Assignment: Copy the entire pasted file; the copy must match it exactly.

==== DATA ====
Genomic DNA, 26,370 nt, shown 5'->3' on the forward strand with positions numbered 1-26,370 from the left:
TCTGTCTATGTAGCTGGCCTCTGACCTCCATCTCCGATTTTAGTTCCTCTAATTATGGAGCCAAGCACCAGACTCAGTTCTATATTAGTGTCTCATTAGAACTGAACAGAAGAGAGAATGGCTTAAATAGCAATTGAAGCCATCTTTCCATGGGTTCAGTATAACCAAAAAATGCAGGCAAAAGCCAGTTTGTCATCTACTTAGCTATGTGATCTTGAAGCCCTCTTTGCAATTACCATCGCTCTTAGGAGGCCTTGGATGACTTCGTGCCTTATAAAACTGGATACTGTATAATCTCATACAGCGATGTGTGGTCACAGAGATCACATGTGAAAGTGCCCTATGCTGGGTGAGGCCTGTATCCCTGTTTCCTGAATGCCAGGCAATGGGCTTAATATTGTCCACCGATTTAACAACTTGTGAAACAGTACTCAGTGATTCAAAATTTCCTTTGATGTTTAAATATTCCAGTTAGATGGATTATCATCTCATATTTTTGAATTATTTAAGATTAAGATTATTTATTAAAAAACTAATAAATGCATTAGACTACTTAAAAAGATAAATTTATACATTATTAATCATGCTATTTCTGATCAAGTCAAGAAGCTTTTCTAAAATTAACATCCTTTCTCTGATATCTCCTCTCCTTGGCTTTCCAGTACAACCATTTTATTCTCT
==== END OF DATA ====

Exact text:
Genomic DNA, 26,370 nt, shown 5'->3' on the forward strand with positions numbered 1-26,370 from the left:
TCTGTCTATGTAGCTGGCCTCTGACCTCCATCTCCGATTTTAGTTCCTCTAATTATGGAGCCAAGCACCAGACTCAGTTCTATATTAGTGTCTCATTAGAACTGAACAGAAGAGAGAATGGCTTAAATAGCAATTGAAGCCATCTTTCCATGGGTTCAGTATAACCAAAAAATGCAGGCAAAAGCCAGTTTGTCATCTACTTAGCTATGTGATCTTGAAGCCCTCTTTGCAATTACCATCGCTCTTAGGAGGCCTTGGATGACTTCGTGCCTTATAAAACTGGATACTGTATAATCTCATACAGCGATGTGTGGTCACAGAGATCACATGTGAAAGTGCCCTATGCTGGGTGAGGCCTGTATCCCTGTTTCCTGAATGCCAGGCAATGGGCTTAATATTGTCCACCGATTTAACAACTTGTGAAACAGTACTCAGTGATTCAAAATTTCCTTTGATGTTTAAATATTCCAGTTAGATGGATTATCATCTCATATTTTTGAATTATTTAAGATTAAGATTATTTATTAAAAAACTAATAAATGCATTAGACTACTTAAAAAGATAAATTTATACATTATTAATCATGCTATTTCTGATCAAGTCAAGAAGCTTTTCTAAAATTAACATCCTTTCTCTGATATCTCCTCTCCTTGGCTTTCCAGTACAACCATTTTATTCTCT